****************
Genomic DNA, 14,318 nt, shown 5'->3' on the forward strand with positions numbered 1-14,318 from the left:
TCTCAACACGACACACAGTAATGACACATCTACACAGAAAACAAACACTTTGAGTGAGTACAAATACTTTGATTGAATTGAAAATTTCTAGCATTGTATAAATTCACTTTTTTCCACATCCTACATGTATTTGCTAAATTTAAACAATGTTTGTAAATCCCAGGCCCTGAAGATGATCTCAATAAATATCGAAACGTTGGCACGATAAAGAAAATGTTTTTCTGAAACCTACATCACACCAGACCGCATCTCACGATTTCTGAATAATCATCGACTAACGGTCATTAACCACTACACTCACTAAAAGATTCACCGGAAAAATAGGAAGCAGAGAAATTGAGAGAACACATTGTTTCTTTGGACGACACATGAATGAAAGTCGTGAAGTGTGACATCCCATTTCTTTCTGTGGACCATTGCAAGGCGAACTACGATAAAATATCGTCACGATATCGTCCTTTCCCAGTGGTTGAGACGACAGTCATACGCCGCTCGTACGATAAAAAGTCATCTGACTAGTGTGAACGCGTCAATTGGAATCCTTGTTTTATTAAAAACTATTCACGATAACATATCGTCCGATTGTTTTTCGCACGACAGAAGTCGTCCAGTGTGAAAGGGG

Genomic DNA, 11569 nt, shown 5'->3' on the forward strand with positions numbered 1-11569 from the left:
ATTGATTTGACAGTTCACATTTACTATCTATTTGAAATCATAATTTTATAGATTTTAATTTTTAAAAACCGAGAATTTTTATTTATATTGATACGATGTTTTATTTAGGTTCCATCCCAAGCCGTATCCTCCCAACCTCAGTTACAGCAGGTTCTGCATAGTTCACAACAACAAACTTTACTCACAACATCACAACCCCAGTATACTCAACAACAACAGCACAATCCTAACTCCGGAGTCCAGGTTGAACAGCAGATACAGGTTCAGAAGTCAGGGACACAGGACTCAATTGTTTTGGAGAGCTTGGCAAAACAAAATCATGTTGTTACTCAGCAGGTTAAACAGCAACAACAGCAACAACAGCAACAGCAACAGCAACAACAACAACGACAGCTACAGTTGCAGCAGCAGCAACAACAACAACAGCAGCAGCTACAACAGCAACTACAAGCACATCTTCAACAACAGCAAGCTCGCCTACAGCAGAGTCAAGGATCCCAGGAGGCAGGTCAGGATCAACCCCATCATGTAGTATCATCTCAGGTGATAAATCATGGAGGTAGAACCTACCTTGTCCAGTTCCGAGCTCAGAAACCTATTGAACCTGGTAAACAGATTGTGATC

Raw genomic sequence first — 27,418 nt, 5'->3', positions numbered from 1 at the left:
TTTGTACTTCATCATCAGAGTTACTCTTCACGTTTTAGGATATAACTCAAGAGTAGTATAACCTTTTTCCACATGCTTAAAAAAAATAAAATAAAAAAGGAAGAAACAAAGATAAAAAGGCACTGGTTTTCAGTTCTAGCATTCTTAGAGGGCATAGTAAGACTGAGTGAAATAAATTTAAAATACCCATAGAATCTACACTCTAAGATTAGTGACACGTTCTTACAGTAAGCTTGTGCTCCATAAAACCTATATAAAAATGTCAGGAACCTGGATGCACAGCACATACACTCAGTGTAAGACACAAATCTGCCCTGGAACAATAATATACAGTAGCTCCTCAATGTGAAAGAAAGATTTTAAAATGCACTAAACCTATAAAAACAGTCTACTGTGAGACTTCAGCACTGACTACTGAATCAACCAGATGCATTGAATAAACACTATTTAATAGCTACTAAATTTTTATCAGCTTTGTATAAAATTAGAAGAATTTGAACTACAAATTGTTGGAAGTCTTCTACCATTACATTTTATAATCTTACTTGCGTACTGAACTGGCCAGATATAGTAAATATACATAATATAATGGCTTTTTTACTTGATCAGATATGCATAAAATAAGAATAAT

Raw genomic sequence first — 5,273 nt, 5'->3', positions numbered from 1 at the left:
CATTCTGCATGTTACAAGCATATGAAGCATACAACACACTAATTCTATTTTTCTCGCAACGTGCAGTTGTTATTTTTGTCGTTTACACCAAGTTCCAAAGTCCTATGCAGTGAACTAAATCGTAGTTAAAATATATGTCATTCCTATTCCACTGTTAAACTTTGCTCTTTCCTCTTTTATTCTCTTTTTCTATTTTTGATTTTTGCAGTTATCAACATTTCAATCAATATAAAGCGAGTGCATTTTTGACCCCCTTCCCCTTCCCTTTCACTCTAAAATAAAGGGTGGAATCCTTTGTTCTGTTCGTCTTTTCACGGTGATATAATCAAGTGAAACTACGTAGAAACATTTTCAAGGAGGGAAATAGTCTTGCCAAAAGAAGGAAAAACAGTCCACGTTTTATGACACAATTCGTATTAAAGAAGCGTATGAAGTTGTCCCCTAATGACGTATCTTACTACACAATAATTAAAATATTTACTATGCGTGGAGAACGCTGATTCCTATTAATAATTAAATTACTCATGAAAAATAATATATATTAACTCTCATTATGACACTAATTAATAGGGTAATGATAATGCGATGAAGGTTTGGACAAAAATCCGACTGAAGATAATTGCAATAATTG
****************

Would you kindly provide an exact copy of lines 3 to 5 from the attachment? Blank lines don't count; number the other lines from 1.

Genomic DNA, 11569 nt, shown 5'->3' on the forward strand with positions numbered 1-11569 from the left:
ATTGATTTGACAGTTCACATTTACTATCTATTTGAAATCATAATTTTATAGATTTTAATTTTTAAAAACCGAGAATTTTTATTTATATTGATACGATGTTTTATTTAGGTTCCATCCCAAGCCGTATCCTCCCAACCTCAGTTACAGCAGGTTCTGCATAGTTCACAACAACAAACTTTACTCACAACATCACAACCCCAGTATACTCAACAACAACAGCACAATCCTAACTCCGGAGTCCAGGTTGAACAGCAGATACAGGTTCAGAAGTCAGGGACACAGGACTCAATTGTTTTGGAGAGCTTGGCAAAACAAAATCATGTTGTTACTCAGCAGGTTAAACAGCAACAACAGCAACAACAGCAACAGCAACAGCAACAACAACAACGACAGCTACAGTTGCAGCAGCAGCAACAACAACAACAGCAGCAGCTACAACAGCAACTACAAGCACATCTTCAACAACAGCAAGCTCGCCTACAGCAGAGTCAAGGATCCCAGGAGGCAGGTCAGGATCAACCCCATCATGTAGTATCATCTCAGGTGATAAATCATGGAGGTAGAACCTACCTTGTCCAGTTCCGAGCTCAGAAACCTATTGAACCTGGTAAACAGATTGTGATC

Raw genomic sequence first — 27,418 nt, 5'->3', positions numbered from 1 at the left: